As expected I was left for dust at the start as the serious competitors go off in a wave of white splashes. I am happy to hang back and not get caught up in the fight that happens at the start of these events. I hold back a little knowing I haven’t done the training and try to conserve some energy. This is supposed to be my family holiday after all and I have prepared with two weeks of no training but plenty of vino and good eating (carbo and protein loading)!

As we leave the shelter of the harbour and swim into the estuary I quickly learn there is a severe flow going against us from the incoming tide. My gentle start pays off as I start to pick off some swimmers within the first kilometre who were a little too zealous. I then find myself in a pack of four and soon realise that drafting is allowed. It’s still early so I stick to my pace. As we near the mouth of the estuary a rough swell makes sighting more difficult. I can really feel the force of the current slowing me down. At the mouth of the estuary there are two yellow buoys that you have to navigate. As soon as you turn the first buoy it is a 100m swim across to the next. I turn the buoy and within eight strokes I sight again only to discover the current is pushing me back the way I came. I have to swim at an angle pointing to sea just to make sure I get to the next buoy. I just about make the buoy and crash into it as I feel the current push me. We regroup quickly for the return to the bridge and harbour.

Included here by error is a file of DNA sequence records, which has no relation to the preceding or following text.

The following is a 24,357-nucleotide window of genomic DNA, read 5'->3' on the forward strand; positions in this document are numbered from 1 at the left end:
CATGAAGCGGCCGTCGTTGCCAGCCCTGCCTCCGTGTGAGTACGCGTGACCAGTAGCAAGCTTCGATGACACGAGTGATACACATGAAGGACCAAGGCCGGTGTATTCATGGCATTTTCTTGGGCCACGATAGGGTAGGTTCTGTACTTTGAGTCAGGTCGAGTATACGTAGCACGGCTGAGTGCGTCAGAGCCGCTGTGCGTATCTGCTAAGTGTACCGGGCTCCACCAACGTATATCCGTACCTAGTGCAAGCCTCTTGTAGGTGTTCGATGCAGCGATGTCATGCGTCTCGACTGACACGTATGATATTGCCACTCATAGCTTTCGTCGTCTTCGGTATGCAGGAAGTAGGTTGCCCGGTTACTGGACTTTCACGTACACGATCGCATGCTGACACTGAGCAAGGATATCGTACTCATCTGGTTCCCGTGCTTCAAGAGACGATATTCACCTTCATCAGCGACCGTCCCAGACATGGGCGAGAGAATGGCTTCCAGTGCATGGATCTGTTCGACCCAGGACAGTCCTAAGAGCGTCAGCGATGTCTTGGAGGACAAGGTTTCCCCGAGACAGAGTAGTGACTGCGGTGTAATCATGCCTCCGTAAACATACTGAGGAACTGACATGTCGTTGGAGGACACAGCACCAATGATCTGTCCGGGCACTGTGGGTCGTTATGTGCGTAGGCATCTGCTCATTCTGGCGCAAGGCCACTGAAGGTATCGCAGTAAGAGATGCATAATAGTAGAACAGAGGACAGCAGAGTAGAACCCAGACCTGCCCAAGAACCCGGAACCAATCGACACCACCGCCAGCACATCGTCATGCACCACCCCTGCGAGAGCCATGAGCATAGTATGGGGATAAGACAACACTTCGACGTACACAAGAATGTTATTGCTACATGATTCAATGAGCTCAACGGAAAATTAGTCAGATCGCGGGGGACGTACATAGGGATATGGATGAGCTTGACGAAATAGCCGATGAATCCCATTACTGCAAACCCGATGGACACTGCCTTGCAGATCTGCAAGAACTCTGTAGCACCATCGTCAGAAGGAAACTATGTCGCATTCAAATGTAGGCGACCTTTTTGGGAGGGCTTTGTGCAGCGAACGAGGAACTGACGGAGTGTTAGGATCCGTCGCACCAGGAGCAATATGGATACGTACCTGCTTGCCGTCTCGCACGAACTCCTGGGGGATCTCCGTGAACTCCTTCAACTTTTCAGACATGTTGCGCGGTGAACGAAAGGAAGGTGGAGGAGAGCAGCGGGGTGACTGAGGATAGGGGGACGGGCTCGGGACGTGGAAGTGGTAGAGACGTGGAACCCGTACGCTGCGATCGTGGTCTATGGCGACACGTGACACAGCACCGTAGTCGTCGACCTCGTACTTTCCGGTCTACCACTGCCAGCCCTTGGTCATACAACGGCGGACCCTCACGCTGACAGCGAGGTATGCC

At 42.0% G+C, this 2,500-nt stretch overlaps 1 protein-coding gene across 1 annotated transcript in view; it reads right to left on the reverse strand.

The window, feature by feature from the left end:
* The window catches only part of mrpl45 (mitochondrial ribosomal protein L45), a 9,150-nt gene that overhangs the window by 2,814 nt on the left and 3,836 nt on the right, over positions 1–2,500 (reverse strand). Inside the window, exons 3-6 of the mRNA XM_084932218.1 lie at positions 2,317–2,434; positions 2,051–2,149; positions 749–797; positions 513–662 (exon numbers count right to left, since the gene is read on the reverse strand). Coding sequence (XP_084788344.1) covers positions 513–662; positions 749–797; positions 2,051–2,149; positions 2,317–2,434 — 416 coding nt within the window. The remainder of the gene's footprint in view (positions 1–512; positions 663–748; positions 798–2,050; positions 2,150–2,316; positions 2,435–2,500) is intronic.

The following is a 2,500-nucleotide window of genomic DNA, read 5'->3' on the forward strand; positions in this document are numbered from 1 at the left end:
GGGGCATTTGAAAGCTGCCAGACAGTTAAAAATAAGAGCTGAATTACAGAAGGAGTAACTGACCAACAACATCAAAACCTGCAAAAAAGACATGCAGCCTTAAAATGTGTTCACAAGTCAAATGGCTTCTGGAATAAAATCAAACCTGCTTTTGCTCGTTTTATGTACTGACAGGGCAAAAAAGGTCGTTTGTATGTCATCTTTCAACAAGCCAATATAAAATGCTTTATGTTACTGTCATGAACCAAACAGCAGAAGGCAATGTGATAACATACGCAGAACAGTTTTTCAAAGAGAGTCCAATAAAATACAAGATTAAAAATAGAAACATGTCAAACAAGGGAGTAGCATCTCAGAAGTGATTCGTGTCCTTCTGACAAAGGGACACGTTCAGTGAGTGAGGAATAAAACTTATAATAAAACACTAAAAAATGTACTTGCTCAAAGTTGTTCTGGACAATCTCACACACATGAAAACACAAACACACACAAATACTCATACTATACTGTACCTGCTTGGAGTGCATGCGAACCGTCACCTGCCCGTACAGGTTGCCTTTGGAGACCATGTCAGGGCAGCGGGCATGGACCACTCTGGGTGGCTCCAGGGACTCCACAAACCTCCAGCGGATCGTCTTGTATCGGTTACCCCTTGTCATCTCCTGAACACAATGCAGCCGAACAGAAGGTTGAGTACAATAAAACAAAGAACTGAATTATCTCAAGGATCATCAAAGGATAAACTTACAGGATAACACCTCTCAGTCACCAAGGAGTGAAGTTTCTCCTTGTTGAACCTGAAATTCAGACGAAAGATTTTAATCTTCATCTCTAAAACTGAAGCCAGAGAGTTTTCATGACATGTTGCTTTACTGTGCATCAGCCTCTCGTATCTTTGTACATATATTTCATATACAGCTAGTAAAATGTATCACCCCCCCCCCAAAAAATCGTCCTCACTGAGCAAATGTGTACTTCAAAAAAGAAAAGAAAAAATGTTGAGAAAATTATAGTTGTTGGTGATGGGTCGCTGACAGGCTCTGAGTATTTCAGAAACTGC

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We stick together as a pack of four. I try to use my mantras again but find it hard as there is a long way to sight and it is hard to keep straight. At the harbour bridge I am pleasantly surprised to see Oonagh with the boys on the harbour waving me on. I wave back as I am swimming. Three quarters of the way back up I see a fast-moving pack to my right start to pull up on us. I suddenly remember the women’s race started 15 mins after the men’s and this is the Olympians overtaking me. I feel like a clapped out Mini as they speed past like Ferraris. I just pray that I don’t get lapped by the male Olympic swimmers.
I try to think about my stroke for the next two laps, jostling for position with the pack of four. Near the end I notice that I am getting fatigued as my sighting is becoming worse and I am starting to zigzag. I turn at the final buoy and make my way through the harbour entrance against a huge tidal push. With maybe 300m to go I put everything into it to remain in first position among our group of four. Thankfully we hold positions.
I get out and say well done to all. As I shake hands I can see their lips are blue but I am fine chatting and waving to Oonagh and the boys at the finish line. We head back towards registration where I am told there are warm showers. No podium place on this occasion but I did manage to find enough reward in the steaming hot communal showers surrounded by the German, Swiss and other female teams. Me and one other Spanish guy talked in broken Spanglish with big grins on our faces thinking “Oh, to be 21 again!”
After much nervousness I thoroughly enjoyed the swim and the pack I competed with. Out of the men’s category I came 17th overall and within the local group came fourth. Seventeen people did not finish as the water temperature was much colder than previous years – playing to my advantage I think!